WOLL: When I first heard about this whole thing that they were going to do, I was really worried that audiences would want to pit the shows against each other. But I just remember with Jessica Jones going, “This is so good, stand-alone.” It all feels like it’s of one world, but at the same time, they have their own legs and I don’t have to worry about people comparing us, in an unfavorable way. It’s cool.

HENSON: I really liked Jessica Jones. I thought it was great. I was really impressed. I don’t have a background in comics. This whole world is very new to me. So, watching their show or our show, or any of the Marvel shows, is exciting, as a fan. I go in blind, which is always the best way for me to see things, to know as little as possible.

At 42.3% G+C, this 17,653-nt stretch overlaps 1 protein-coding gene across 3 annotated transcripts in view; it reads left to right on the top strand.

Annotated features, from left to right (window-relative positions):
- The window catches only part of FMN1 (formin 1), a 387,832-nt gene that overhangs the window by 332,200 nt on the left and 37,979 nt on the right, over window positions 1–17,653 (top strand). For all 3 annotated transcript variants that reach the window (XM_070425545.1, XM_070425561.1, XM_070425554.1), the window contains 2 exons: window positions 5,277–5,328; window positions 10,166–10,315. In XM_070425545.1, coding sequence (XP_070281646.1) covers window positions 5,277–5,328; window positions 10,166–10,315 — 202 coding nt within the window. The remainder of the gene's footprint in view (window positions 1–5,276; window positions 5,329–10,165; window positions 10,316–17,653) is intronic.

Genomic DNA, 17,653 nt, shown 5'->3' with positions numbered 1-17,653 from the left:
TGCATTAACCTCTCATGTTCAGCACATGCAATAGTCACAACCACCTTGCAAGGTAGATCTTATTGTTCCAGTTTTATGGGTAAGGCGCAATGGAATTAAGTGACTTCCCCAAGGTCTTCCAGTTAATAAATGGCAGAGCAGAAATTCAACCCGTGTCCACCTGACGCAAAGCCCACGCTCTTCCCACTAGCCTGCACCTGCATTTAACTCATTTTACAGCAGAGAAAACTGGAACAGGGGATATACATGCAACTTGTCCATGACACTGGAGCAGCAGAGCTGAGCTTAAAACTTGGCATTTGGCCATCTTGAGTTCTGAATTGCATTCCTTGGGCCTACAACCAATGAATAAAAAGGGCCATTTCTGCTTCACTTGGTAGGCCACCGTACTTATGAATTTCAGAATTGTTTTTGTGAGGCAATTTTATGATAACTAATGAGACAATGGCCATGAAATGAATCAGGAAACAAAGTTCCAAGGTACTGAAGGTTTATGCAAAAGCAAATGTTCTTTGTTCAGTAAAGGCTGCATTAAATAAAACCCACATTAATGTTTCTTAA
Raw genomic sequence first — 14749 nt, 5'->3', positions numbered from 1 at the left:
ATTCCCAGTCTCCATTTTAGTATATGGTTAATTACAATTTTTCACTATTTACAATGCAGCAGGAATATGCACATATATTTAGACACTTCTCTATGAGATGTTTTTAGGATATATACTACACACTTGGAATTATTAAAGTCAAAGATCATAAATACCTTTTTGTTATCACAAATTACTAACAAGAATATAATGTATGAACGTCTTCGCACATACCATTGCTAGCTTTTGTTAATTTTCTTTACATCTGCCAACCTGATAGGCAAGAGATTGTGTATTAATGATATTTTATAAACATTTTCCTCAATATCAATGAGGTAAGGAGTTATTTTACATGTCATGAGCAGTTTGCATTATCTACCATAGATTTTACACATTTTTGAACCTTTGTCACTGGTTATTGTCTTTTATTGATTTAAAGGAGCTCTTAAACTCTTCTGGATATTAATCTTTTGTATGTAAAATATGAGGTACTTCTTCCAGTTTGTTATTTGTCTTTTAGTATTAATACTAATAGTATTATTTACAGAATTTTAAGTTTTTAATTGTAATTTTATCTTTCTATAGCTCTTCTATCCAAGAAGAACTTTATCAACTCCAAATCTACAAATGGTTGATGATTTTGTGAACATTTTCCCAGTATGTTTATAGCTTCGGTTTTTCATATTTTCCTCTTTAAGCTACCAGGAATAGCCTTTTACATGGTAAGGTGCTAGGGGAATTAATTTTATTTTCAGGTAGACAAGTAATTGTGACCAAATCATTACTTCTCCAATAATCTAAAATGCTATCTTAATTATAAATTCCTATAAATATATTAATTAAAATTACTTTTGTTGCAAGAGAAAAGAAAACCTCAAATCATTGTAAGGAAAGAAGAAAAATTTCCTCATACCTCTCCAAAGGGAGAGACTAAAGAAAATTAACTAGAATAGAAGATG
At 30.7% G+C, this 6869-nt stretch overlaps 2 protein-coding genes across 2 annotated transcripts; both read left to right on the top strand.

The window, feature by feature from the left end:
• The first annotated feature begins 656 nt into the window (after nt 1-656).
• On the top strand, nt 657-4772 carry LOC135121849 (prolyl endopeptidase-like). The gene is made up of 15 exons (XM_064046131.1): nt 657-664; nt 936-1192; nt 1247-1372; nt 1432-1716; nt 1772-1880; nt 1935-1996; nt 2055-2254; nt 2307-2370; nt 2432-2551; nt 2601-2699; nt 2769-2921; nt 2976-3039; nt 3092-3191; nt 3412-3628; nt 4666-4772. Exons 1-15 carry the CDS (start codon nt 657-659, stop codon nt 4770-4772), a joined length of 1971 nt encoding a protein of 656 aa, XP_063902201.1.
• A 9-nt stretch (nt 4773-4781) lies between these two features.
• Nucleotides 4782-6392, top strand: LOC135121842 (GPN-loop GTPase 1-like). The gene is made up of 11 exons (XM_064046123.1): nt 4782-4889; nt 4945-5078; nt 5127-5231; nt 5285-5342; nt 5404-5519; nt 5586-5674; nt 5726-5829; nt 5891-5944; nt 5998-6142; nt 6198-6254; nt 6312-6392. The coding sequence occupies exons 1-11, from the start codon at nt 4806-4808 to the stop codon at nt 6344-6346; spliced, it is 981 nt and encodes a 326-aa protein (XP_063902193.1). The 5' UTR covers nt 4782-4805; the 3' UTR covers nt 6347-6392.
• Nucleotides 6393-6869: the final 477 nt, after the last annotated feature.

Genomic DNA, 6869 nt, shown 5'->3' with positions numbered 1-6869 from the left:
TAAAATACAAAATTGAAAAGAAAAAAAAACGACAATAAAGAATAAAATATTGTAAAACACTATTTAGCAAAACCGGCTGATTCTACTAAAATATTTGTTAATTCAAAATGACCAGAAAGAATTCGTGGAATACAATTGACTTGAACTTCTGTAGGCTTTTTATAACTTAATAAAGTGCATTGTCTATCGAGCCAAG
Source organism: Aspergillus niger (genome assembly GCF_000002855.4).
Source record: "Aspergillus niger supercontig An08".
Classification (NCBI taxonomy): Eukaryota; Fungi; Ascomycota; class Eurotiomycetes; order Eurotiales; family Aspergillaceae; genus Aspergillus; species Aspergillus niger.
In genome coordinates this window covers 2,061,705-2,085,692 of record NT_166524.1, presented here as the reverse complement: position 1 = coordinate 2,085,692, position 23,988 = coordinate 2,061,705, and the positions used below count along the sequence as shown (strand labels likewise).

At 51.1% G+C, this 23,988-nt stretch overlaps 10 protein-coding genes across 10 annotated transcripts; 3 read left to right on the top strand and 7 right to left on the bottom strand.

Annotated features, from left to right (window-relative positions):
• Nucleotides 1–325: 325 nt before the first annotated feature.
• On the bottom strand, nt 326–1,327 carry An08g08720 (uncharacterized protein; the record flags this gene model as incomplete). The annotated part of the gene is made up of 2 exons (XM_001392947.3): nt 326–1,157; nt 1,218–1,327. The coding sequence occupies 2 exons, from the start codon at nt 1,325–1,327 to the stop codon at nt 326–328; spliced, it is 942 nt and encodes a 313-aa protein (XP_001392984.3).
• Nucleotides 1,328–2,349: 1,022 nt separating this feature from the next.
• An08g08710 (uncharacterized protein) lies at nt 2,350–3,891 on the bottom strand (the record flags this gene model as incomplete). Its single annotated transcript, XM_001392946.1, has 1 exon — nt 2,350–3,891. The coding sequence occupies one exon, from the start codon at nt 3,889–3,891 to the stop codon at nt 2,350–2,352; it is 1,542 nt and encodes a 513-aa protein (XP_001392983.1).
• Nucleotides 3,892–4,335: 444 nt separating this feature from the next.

It’s a testament to how smart the people at Marvel and Netflix are. They’ve created this world, but each one of these shows really has its own feel to it, and that’s really hard to do. Somehow, they’re pulling it off. I wouldn’t be able to do it. It’s pretty cool. I’m really excited for Luke Cage, too. I’m hearing really, really amazing things about it.

The second season of Daredevil will hit Netflix on March 18th. Until then, you can stream the entire first season, as well as the first season of Jessica Jones, on the streaming service now. As always, for all things Daredevil be sure to follow along here.

Source: Collider.